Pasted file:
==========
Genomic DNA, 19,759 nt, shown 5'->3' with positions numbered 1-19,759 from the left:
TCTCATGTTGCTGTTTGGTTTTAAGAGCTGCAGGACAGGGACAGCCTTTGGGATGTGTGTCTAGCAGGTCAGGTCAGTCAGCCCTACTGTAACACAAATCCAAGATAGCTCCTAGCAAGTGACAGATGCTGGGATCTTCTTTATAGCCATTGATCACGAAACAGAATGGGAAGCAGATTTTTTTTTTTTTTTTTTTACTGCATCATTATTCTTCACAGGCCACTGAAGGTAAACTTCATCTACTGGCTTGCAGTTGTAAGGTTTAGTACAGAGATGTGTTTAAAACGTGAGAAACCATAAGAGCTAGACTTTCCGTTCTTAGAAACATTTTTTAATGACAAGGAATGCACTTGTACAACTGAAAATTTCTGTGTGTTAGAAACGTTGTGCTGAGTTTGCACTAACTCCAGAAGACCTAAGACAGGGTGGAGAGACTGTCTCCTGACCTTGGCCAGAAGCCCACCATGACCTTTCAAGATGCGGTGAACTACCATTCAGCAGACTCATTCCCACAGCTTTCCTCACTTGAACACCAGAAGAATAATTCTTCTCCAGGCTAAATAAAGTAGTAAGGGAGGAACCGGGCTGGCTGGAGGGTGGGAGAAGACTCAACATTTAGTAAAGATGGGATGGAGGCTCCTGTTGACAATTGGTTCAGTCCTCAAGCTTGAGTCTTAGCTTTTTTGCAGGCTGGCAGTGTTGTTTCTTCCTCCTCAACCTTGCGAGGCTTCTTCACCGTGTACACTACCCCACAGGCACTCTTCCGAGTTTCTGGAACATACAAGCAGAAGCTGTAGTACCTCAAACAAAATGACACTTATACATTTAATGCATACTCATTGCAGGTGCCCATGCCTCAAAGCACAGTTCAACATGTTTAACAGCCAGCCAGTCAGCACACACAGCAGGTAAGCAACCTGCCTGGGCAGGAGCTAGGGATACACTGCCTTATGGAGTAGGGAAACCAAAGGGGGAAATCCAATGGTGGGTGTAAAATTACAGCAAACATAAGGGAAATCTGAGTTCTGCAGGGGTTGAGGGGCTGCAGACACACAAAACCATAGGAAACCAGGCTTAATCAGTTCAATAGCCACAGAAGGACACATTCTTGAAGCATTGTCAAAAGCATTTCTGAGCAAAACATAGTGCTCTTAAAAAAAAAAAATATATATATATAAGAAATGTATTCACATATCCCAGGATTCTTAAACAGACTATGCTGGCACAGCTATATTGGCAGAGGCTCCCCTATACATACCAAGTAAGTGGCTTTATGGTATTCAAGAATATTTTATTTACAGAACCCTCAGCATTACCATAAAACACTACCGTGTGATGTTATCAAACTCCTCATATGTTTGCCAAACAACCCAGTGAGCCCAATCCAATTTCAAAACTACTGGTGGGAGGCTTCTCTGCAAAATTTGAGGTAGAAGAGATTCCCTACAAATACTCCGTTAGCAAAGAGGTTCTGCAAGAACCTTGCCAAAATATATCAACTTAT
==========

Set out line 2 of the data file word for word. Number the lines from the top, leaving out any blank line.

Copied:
TCTCATGTTGCTGTTTGGTTTTAAGAGCTGCAGGACAGGGACAGCCTTTGGGATGTGTGTCTAGCAGGTCAGGTCAGTCAGCCCTACTGTAACACAAATCCAAGATAGCTCCTAGCAAGTGACAGATGCTGGGATCTTCTTTATAGCCATTGATCACGAAACAGAATGGGAAGCAGATTTTTTTTTTTTTTTTTTTACTGCATCATTATTCTTCACAGGCCACTGAAGGTAAACTTCATCTACTGGCTTGCAGTTGTAAGGTTTAGTACAGAGATGTGTTTAAAACGTGAGAAACCATAAGAGCTAGACTTTCCGTTCTTAGAAACATTTTTTAATGACAAGGAATGCACTTGTACAACTGAAAATTTCTGTGTGTTAGAAACGTTGTGCTGAGTTTGCACTAACTCCAGAAGACCTAAGACAGGGTGGAGAGACTGTCTCCTGACCTTGGCCAGAAGCCCACCATGACCTTTCAAGATGCGGTGAACTACCATTCAGCAGACTCATTCCCACAGCTTTCCTCACTTGAACACCAGAAGAATAATTCTTCTCCAGGCTAAATAAAGTAGTAAGGGAGGAACCGGGCTGGCTGGAGGGTGGGAGAAGACTCAACATTTAGTAAAGATGGGATGGAGGCTCCTGTTGACAATTGGTTCAGTCCTCAAGCTTGAGTCTTAGCTTTTTTGCAGGCTGGCAGTGTTGTTTCTTCCTCCTCAACCTTGCGAGGCTTCTTCACCGTGTACACTACCCCACAGGCACTCTTCCGAGTTTCTGGAACATACAAGCAGAAGCTGTAGTACCTCAAACAAAATGACACTTATACATTTAATGCATACTCATTGCAGGTGCCCATGCCTCAAAGCACAGTTCAACATGTTTAACAGCCAGCCAGTCAGCACACACAGCAGGTAAGCAACCTGCCTGGGCAGGAGCTAGGGATACACTGCCTTATGGAGTAGGGAAACCAAAGGGGGAAATCCAATGGTGGGTGTAAAATTACAGCAAACATAAGGGAAATCTGAGTTCTGCAGGGGTTGAGGGGCTGCAGACACACAAAACCATAGGAAACCAGGCTTAATCAGTTCAATAGCCACAGAAGGACACATTCTTGAAGCATTGTCAAAAGCATTTCTGAGCAAAACATAGTGCTCTTAAAAAAAAAAAATATATATATATAAGAAATGTATTCACATATCCCAGGATTCTTAAACAGACTATGCTGGCACAGCTATATTGGCAGAGGCTCCCCTATACATACCAAGTAAGTGGCTTTATGGTATTCAAGAATATTTTATTTACAGAACCCTCAGCATTACCATAAAACACTACCGTGTGATGTTATCAAACTCCTCATATGTTTGCCAAACAACCCAGTGAGCCCAATCCAATTTCAAAACTACTGGTGGGAGGCTTCTCTGCAAAATTTGAGGTAGAAGAGATTCCCTACAAATACTCCGTTAGCAAAGAGGTTCTGCAAGAACCTTGCCAAAATATATCAACTTAT